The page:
2014 EMMYS: BREAKING BAD & MODERN FAMILY DOMINATE THE AWARDS

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On Monday, August 25th, 2014, the Emmy Awards hosted their 66th annual ceremony celebrating American television at the Nokia Theater in Los Angeles. With Seth Meyers as the night’s host, our TV stars came out and posed on the red carpet, looking more fabulous than ever. Hilarious, entertaining, and fraught with industry jokes, Meyers made a fetching host. He opened his monologue by explaining that the Emmys were on a Monday night this year because of Sunday night’s MTV Video Music Awards. Pointing out the irony of how MTV still hosts an award show for music videos despite no longer airing them, he took advantage of this to take a jab at how television’s now being broadcasted: “That’s like network TV holding an award show and giving all the awards to cable and Netflix.” With so many worthwhile television shows this year – especially from cable and Netflix -it was a surprise that this year’s ceremony looked awfully similar to last year’s. Breaking Bad still won everything in drama and Modern Family still grabbed a few wins in comedy.

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Up for six Emmys, the critically acclaimed Breaking Bad, ended its fifth and final season last fall, making this year’s awards ceremony the last time the show would be running in it. The show won its claim as one of the best series in TV history by winning five out of those six nominations; landing its second consecutive win for best drama, lead actor, supporting actor and actress, and writing. “Thank you so much for this wonderful farewell to our show,” creator Vince Gilligan said as he accepted the award. Centered around a high school Chemistry teacher (Bryan Cranston) and his involvement with New Mexico’s thriving meth business, the show also stars 22-year old RJ Mitte as the teacher’s son. The Untitled Magazine’s Indira Cesarine had the fantastic opportunity of interviewing and photographing RJ for our Legendary” Issue 7. Check out The Untitled Magazine‘s exclusive online interview with RJ here!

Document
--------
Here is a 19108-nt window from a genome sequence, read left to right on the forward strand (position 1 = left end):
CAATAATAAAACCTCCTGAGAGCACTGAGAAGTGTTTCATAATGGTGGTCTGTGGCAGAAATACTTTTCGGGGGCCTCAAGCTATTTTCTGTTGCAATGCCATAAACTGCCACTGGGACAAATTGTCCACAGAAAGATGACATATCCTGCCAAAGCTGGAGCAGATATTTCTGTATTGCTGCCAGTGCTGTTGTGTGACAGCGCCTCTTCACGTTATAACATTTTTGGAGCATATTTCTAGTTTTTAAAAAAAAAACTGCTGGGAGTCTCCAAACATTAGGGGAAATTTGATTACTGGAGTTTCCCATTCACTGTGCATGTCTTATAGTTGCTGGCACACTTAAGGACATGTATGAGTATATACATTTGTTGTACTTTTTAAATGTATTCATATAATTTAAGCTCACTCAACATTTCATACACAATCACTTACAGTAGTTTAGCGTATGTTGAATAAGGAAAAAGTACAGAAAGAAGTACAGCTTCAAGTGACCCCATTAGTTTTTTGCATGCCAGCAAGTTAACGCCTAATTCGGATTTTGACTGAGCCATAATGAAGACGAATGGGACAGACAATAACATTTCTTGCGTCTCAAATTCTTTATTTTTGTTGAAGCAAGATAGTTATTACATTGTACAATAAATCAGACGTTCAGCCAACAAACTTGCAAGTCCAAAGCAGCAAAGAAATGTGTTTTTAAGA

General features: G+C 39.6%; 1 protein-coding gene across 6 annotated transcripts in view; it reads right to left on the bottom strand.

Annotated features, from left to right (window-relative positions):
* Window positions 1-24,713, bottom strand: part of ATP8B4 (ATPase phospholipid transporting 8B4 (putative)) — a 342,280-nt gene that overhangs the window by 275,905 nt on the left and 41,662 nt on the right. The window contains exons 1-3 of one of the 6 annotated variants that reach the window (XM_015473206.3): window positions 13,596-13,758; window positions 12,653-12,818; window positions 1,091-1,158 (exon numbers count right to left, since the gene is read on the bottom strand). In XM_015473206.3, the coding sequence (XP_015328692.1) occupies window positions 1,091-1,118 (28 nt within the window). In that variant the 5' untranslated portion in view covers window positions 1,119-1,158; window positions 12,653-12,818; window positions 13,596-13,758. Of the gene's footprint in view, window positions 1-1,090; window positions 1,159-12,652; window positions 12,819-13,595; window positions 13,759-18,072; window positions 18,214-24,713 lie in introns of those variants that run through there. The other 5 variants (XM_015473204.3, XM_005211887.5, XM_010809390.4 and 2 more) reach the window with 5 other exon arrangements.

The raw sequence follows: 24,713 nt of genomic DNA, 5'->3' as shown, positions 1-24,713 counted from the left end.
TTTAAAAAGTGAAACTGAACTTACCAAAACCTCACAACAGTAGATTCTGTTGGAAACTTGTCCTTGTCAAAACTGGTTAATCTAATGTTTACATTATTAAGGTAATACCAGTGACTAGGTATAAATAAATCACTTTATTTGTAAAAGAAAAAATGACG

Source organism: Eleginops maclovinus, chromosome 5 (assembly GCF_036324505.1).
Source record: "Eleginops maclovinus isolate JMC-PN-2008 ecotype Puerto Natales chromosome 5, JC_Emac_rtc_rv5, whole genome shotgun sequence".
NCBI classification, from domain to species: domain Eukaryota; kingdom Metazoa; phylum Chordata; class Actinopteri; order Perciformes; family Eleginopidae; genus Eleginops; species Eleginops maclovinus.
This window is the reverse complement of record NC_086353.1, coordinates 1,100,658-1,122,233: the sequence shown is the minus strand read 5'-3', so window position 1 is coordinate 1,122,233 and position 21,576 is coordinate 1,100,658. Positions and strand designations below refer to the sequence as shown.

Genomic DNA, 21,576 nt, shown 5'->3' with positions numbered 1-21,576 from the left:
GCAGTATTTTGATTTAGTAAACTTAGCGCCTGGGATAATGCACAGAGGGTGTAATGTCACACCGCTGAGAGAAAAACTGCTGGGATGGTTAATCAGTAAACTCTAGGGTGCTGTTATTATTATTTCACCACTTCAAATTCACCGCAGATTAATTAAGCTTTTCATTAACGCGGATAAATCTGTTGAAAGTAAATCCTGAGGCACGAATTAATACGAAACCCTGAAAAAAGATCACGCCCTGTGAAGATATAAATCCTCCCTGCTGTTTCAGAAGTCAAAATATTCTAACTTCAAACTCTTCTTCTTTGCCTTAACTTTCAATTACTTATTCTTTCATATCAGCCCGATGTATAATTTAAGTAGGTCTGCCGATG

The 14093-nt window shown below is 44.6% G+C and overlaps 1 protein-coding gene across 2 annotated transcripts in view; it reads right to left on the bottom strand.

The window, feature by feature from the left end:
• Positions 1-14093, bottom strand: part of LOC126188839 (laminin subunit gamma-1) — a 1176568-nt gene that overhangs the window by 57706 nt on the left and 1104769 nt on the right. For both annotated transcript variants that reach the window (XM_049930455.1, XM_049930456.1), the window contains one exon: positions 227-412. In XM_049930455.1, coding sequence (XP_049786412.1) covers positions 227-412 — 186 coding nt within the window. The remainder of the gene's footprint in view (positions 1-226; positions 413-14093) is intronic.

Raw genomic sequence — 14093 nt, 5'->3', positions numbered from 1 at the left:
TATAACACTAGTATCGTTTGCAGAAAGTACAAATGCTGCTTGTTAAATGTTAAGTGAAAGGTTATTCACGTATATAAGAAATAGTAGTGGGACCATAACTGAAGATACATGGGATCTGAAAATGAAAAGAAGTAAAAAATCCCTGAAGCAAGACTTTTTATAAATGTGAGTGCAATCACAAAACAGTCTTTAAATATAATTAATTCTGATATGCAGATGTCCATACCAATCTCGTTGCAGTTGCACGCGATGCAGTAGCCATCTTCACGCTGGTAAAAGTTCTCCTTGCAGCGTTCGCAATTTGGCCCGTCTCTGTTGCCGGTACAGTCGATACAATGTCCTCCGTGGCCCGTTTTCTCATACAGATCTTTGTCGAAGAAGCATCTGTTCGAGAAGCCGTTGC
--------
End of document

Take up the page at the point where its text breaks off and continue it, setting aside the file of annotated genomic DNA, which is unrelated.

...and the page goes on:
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As for comedy, Modern Family won best comedy series for its fifth consecutive year. This leaves the show tied with 90s sitcom Frasier, which had set the record for the most consecutive wins for comedy from 1994-1998. Modern Family‘s Ty Burrell also won supporting actor, while Gail Mancuso won for direction.

Other repeat wins include: Jim Parsons of The Big Bang Theory – who will now earn up to $1 million dollars per episode – won lead actor in a comedy series for the fourth time in a row; Julia Louis- Dreyfus, who plays the Vice President on Veep, won her third consecutive Emmy for leading actress in comedy; Allison Janey won her sixth Emmy for best supporting actress in the comedy Mom; and The Amazing Race won its 10th win for reality competition.

Notable highlights of the night included an unexpected reenactment of a kiss shared between Louis-Dreyfus and Cranston when he’d guest starred on Seinfeld over ten years ago; and a touching tribute to the late comedian Robin Williams, led by close friend and fellow comedian Billy Crystal. “The brilliance was astounding; the relentless energy was thrilling,” Crystal said. “I used to think if I could just put a saddle on him and stay on for eight seconds I was gonna do okay.”

Overall, the Emmys this year were pretty calm, but no less enjoyable, and it was fantastic farewell to one of TV’s most loved shows in the 21st century, Breaking Bad.

 

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